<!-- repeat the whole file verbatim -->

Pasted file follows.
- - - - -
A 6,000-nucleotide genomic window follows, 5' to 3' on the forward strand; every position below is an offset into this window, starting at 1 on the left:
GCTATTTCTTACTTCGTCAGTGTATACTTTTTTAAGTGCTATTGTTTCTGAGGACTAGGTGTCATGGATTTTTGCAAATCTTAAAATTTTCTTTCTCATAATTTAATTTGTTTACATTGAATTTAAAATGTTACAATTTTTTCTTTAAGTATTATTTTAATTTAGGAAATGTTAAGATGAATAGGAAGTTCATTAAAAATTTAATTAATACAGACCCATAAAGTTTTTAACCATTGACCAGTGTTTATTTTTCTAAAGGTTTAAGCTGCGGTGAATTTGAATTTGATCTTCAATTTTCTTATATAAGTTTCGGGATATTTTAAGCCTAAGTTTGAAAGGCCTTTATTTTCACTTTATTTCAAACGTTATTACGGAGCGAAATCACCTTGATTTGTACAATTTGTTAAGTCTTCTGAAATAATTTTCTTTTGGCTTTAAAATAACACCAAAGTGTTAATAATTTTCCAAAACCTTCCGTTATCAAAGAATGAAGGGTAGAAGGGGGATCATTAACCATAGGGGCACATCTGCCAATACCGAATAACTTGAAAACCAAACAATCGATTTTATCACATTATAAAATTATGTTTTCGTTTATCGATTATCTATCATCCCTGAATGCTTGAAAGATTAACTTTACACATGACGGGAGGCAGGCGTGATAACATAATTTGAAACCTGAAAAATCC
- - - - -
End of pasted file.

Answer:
A 6,000-nucleotide genomic window follows, 5' to 3' on the forward strand; every position below is an offset into this window, starting at 1 on the left:
GCTATTTCTTACTTCGTCAGTGTATACTTTTTTAAGTGCTATTGTTTCTGAGGACTAGGTGTCATGGATTTTTGCAAATCTTAAAATTTTCTTTCTCATAATTTAATTTGTTTACATTGAATTTAAAATGTTACAATTTTTTCTTTAAGTATTATTTTAATTTAGGAAATGTTAAGATGAATAGGAAGTTCATTAAAAATTTAATTAATACAGACCCATAAAGTTTTTAACCATTGACCAGTGTTTATTTTTCTAAAGGTTTAAGCTGCGGTGAATTTGAATTTGATCTTCAATTTTCTTATATAAGTTTCGGGATATTTTAAGCCTAAGTTTGAAAGGCCTTTATTTTCACTTTATTTCAAACGTTATTACGGAGCGAAATCACCTTGATTTGTACAATTTGTTAAGTCTTCTGAAATAATTTTCTTTTGGCTTTAAAATAACACCAAAGTGTTAATAATTTTCCAAAACCTTCCGTTATCAAAGAATGAAGGGTAGAAGGGGGATCATTAACCATAGGGGCACATCTGCCAATACCGAATAACTTGAAAACCAAACAATCGATTTTATCACATTATAAAATTATGTTTTCGTTTATCGATTATCTATCATCCCTGAATGCTTGAAAGATTAACTTTACACATGACGGGAGGCAGGCGTGATAACATAATTTGAAACCTGAAAAATCC